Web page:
CHANGING LAW FIRMS or “BREAKING UP IS HARD TO DO”: ETHICAL ISSUES

Here is a link to a recent article I've written regarding lawyer mobility, that covers the ethics issues when lawyers move from one law firm to another.

http://www.vsb.org/docs/valawyermagazine/changing-firms-2013-10.pdf

Friday, August 09, 2013

Is "Ghostblogging" Ethical For Lawyers?

IS “GHOST BLOGGING” UNETHICAL: IS IT UNETHICAL FOR A LAWYER TO USE A “GHOST WRITER” TO POST INFORMATION ON THE LAWYER’S BLOG OR WEB SITE?
An emerging practice in marketing professional services on the Internet is the use of professional marketing agencies that contract to create, set up and place content on the professional’s blog that he or she uses to market their professional services. For lawyers, the propriety of using a “ghost blogger” to write and post content on the lawyer’s blog is a recent hot topic for legal ethicists.
While other professionals may be permitted to use “ghost bloggers,” the informal consensus is that lawyers may not, primarily because of the lawyer advertising rules and rules prohibiting deceit or dishonesty. See Rules 7.1 and 8.4(c). Essentially, holding out another’s work product as one’s own is deceptive. While there is absolutely nothing wrong with using outside and creative talent to craft a blog, a lawyer that uses a “ghost blogger” without a disclaimer, to publicly advertise the lawyer’s engagement with and competence in a particular area, violates Rule 7.1’s prohibition against misleading statements or claims in public communications about the lawyer or the lawyer’s services.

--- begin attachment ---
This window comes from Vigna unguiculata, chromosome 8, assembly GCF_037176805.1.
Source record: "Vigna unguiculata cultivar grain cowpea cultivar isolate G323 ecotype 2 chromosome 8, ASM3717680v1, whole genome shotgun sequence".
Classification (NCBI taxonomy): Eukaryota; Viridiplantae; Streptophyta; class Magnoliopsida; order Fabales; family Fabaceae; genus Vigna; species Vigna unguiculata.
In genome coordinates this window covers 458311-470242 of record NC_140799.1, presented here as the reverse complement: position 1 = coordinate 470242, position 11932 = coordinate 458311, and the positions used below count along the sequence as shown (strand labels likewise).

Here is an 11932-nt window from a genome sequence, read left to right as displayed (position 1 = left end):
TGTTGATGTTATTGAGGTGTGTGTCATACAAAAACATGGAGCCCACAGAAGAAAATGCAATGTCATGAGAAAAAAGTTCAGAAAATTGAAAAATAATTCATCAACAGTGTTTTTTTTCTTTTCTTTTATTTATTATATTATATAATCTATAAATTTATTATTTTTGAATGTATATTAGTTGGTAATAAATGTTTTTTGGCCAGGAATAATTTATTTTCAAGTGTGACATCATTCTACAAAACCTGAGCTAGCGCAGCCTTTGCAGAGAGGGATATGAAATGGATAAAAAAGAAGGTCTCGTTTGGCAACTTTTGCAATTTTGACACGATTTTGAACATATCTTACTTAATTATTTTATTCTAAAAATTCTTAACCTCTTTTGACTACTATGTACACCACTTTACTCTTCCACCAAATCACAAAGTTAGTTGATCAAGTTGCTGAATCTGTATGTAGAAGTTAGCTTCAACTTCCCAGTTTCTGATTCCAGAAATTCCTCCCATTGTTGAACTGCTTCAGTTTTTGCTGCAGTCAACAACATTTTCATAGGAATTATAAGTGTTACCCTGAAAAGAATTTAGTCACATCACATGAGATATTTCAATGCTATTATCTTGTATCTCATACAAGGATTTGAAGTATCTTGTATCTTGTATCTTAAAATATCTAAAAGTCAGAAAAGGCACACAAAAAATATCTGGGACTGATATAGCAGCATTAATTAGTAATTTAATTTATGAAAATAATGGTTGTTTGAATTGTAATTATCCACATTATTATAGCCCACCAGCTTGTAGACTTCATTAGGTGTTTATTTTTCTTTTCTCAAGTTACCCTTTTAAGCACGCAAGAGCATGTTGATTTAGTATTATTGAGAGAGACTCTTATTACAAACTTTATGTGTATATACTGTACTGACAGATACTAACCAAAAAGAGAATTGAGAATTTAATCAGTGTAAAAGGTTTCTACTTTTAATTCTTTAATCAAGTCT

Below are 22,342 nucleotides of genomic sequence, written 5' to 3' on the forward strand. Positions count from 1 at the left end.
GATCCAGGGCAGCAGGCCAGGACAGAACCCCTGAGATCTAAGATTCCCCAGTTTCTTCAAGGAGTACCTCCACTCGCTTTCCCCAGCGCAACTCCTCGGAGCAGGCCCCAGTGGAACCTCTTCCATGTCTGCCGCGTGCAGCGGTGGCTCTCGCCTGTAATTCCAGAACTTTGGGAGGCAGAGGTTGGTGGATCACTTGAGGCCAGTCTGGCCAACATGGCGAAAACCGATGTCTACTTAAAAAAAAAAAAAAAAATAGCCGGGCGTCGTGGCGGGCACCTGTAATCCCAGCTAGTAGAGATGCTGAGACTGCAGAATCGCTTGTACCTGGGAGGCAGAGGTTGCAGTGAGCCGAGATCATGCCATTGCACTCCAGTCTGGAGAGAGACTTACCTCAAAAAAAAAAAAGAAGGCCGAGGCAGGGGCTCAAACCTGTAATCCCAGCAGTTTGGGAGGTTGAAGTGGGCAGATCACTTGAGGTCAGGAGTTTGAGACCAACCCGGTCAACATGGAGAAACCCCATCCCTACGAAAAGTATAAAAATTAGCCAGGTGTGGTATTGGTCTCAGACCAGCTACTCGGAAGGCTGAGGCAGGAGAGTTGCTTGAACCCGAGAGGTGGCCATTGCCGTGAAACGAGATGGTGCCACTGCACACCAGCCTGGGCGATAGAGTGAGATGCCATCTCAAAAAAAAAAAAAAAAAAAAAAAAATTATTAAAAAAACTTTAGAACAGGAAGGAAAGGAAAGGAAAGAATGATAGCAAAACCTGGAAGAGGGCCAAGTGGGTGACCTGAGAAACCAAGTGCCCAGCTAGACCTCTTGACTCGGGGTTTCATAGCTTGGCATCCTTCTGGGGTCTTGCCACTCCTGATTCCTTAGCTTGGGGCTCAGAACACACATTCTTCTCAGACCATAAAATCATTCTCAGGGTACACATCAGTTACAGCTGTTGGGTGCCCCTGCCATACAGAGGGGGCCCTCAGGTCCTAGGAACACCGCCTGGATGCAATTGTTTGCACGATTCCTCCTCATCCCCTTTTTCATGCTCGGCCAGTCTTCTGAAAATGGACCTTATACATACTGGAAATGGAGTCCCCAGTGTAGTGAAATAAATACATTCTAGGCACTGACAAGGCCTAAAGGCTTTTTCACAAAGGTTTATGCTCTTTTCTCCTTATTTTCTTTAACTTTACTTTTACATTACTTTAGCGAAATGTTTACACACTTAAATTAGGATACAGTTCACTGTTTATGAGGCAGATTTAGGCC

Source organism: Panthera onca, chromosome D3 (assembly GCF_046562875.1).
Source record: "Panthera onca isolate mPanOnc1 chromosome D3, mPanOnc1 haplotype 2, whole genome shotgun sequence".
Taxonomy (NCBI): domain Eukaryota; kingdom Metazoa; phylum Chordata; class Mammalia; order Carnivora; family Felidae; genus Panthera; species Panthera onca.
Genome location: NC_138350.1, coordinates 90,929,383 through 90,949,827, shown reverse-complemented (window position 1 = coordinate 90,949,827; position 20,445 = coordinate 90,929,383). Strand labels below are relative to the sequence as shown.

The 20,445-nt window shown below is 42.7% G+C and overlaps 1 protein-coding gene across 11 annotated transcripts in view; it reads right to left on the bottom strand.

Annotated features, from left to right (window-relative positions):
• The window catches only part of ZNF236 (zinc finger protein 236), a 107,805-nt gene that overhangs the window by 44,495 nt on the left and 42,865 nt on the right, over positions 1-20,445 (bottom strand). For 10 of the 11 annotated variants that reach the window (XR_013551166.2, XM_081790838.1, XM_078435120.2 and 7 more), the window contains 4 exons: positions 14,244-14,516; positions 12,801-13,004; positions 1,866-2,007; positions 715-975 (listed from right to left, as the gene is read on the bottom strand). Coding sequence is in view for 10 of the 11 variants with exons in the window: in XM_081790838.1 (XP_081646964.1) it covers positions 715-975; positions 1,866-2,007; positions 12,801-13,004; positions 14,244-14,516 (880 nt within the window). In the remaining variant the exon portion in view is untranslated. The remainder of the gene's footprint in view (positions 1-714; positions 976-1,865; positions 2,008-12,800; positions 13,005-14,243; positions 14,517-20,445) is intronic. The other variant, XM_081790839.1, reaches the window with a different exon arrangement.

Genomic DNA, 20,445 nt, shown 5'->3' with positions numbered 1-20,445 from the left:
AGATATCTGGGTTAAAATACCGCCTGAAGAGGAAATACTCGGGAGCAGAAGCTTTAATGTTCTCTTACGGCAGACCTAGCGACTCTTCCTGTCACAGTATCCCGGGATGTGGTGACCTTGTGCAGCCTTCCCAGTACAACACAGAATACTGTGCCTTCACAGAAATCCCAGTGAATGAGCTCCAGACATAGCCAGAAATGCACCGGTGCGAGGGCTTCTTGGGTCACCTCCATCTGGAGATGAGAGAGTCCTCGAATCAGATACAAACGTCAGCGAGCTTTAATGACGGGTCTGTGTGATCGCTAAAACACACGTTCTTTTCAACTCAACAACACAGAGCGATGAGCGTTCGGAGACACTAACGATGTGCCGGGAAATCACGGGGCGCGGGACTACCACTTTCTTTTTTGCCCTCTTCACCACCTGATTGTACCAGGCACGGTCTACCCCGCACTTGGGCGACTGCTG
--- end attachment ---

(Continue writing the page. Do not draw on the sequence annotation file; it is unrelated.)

Lawyers often use blogs to discuss recent developments in the law and breaking news in their area of practice. Some lawyers use blogs to provide legal information to clients, former clients, potential clients and members of the general public that might be interested in the lawyer’s area of practice. Lawyers that outsource this work to a non-lawyer and do not review their work before it is posted also do a grave disservice to the members of the public that may visit the lawyer’s blog. When lawyers outsource work or services to non-lawyers, lawyers have an ethical obligation to ensure that that the non-lawyer’s conduct or work conforms to the lawyer’s professional obligations. LEO 1850 (2010). Similarly, when lawyers rely on non-lawyers to develop their marketing over the Internet, lawyers have an ethical duty to review that work product to ensure it is compliant with the lawyer advertising rules, before it is posted on the lawyer’s blog.